(C) After finding forced wins in variations (A) and (B), which seemed like Black’s two most thematic responses, I was really pumped. However, I then came to the move that is really best for Black: 45. Rb6 Kf8! This modest move vacates the e8 square for the knight, which is now prepared to come into the game via e8, f6, and then either e4 or g4 (the latter being especially dangerous for White). The best answer I could find was 46. f6 Ne8! 47. f7! The f-pawn is dead anyhow, so I might as well create some trouble with it. Now 47. … Kxf7? loses to 48. Ne5+. I thought also that 47. … Nf6 48. Ne5 looked very strong for White, because it looks as if White escapes the checks after 48. … Qh2+ 49. Kf3 Qh3+ 50. Kf4, marching right up the board. Unfortunately, my analysis was flawed: Fritz comes up with 50. … Nd7, which supposedly saves the draw (although against a human I would probably play on). Finally, on 47. … Qxf7 48. Rxb5 Black’s queen cannot defend both the a-pawn and the d-pawn, and I thought that this endgame too would give me some winning chances. (Fritz again disagrees and says it’s a draw.)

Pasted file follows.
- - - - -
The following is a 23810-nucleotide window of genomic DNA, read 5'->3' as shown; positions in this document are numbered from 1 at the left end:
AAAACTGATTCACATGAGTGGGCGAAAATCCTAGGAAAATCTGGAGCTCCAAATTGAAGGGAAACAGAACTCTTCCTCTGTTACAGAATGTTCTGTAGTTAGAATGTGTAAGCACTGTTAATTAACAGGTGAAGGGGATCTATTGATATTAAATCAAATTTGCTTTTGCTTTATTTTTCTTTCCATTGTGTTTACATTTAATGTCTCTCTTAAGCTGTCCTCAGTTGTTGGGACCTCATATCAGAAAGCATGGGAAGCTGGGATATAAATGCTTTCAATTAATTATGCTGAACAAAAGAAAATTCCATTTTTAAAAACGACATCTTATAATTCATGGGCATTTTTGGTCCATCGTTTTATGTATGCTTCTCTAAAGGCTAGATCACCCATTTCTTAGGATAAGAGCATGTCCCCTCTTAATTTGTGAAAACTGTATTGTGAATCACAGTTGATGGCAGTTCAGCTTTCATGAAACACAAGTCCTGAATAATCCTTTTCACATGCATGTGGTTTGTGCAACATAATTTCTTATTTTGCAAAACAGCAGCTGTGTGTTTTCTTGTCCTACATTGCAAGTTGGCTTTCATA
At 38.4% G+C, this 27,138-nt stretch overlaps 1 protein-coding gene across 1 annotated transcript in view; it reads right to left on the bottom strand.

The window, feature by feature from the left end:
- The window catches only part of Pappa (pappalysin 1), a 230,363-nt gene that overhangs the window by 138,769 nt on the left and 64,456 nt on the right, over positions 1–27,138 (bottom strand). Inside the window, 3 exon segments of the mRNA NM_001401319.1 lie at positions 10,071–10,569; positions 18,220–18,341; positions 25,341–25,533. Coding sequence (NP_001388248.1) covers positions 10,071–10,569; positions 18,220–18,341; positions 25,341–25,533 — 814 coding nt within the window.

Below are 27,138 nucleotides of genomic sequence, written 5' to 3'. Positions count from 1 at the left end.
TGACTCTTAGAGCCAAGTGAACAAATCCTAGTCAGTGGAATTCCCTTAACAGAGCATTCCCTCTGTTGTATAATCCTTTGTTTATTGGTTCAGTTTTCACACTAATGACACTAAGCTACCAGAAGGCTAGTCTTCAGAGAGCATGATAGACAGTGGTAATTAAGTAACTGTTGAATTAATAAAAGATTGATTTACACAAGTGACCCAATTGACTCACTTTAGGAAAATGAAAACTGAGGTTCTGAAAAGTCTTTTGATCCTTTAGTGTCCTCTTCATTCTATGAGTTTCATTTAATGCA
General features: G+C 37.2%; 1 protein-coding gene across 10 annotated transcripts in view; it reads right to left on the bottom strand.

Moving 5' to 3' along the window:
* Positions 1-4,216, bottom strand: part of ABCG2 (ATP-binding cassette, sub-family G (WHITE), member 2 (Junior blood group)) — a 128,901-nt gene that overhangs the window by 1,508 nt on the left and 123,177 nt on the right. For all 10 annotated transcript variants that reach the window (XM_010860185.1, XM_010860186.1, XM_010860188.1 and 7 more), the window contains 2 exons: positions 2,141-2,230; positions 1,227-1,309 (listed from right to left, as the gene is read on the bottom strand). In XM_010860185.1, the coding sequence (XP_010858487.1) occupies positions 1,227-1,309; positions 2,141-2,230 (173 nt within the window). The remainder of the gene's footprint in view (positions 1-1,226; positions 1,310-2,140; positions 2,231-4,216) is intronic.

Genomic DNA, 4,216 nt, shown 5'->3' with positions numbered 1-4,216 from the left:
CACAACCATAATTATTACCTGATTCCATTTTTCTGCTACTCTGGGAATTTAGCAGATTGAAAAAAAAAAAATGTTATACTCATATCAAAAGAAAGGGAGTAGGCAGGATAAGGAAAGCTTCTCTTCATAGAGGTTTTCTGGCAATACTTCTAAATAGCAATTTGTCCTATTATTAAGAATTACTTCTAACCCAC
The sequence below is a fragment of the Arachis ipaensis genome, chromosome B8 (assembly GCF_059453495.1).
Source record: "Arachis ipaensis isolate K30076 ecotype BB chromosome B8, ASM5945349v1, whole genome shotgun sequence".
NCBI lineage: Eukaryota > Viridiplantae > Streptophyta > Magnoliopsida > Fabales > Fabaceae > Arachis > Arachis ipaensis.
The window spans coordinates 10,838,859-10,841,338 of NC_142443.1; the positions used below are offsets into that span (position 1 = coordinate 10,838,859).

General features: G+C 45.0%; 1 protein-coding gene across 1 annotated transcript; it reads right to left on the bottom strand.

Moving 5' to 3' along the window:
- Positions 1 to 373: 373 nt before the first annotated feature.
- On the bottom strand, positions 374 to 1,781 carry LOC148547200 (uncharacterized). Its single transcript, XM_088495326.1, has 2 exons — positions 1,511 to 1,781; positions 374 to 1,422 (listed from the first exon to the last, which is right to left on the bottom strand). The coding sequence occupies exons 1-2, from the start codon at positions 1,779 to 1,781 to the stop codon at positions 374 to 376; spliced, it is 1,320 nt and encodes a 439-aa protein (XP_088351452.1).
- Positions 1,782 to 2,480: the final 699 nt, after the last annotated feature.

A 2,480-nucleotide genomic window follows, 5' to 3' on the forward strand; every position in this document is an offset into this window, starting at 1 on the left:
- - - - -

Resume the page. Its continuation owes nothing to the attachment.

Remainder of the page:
Bottom line: 45. Rb6! has a clear winning plan (two of them, even), and it leads to a forced win if Black plays either of his two most obvious moves, and even on the computer-like defense 45. … Kf8, White may still have winning chances. It’s by far White’s best chance to win.

Now let’s see what happened!

45. Rb6! Kf8!

Of course, the computer plays the computer-like defense.

46. f6 b4??

My jaw dropped. Of course a human would play this move, because humans would worry about losing the b-pawn and a-pawn. But after my lengthy timeout analysis I knew that 46. … Ne8 was Black’s only hope. Since my opponent is a computer, I can only conclude that either Shredder evaluated the endgame in variation (C) differently from Fritz, or it didn’t play the best move because it was “dumbed down” (but only slightly) to 2321.